0103 GMT August 22, 2019
Lake Urmia, a salt lake, which once had a surface area of 5,000 square kilometers (almost 2,000sq miles) had shrank to just 700sq km in 2013.
The lake has been shrinking since 1995, according to the UN Environment Program, due to a combination of prolonged drought, over-farming and dams.
Experts believe that rising temperatures and reduced rainfall have also been a major factor in the lake's decline, so, too, was the construction of a causeway in 2008 to shorten driving times between Urmia and the nearby city of Tabriz that cut the lake in two.
People were also a major part of the problem due to a rapid rise in the population and farming around the lake, which provides a livelihood to some six million people.
Situated in the mountains of northwest Iran, Lake Urmia is fed by 13 rivers and designated as a site of international importance under the UN Convention on Wetlands that was signed in the Iranian city of Ramsar in 1971.
Now, Governor Mohammad Mehdi Shahriari says the water keeps rising and the lake is more than half-way through to regain its former size, according to a report by IRNA on April 13.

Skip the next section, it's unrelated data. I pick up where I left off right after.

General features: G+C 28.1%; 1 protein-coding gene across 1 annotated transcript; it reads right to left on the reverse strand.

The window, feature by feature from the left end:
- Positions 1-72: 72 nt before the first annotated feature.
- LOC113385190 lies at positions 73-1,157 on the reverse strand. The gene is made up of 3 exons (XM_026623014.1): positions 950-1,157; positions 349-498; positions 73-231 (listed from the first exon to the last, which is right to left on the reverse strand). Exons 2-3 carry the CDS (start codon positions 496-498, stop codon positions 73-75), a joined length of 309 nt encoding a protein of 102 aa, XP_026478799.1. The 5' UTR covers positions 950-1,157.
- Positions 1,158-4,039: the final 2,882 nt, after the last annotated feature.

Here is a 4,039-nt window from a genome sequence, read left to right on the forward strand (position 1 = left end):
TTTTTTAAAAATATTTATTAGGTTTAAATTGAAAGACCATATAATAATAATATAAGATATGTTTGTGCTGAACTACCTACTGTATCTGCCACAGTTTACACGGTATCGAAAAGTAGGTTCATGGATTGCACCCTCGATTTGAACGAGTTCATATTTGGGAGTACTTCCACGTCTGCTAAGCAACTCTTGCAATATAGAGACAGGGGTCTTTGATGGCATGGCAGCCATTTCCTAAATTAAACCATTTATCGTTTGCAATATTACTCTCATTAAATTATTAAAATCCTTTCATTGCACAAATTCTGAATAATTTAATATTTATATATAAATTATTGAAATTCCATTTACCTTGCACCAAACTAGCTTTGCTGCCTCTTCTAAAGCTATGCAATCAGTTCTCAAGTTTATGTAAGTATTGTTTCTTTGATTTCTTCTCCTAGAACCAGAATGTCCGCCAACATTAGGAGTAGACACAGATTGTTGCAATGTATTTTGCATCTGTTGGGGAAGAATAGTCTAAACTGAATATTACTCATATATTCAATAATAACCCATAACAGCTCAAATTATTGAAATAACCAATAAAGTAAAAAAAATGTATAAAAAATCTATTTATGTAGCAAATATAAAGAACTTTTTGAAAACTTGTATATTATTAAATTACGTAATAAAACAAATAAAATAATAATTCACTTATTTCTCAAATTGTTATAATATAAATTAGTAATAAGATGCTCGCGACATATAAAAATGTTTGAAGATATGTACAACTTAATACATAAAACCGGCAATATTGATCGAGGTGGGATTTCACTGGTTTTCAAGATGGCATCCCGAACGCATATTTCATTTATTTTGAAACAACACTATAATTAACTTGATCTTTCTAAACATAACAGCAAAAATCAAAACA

The Iranian government put Lake Urmia on its agenda in 2013 and with the help of the UN and Japan efforts began to revive the lake.
As Urmia came back from 700 to 2,000sq km, the rains increased in the fall of 2018 and then intensified in March. Now Urmia’s surface is close to 3,000sq km and water level has increased by 59 centimeters or two feet compared with 2013, according to the governor.
In the late 1990s, Lake Urmia, in north-western Iran, was twice as large as Luxembourg and the largest salt-water lake in the Middle East.
Historically, the lake attracted migratory birds including flamingos, pelicans, ducks and egrets. Its drying up is undermining the local food web, especially by destroying one of the world’s largest natural habitats of the brine shrimp Artemia, a hardy species that can tolerate salinity levels of 340 grams per liter, more than eight times saltier than ocean water.
The catastrophe also has threatened the habitat of flamingos, deer and wild sheep and caused salt storms that pollute nearby cities and farms.
Given the far-reaching socio-economic effects, and human health impacts that may extend beyond Iran’s borders, Lake Urmia’s collapse requires active involvement of international organizations that can provide expertise and financial resources, even if their efforts to help are complicated by sanctions blocking financial transactions.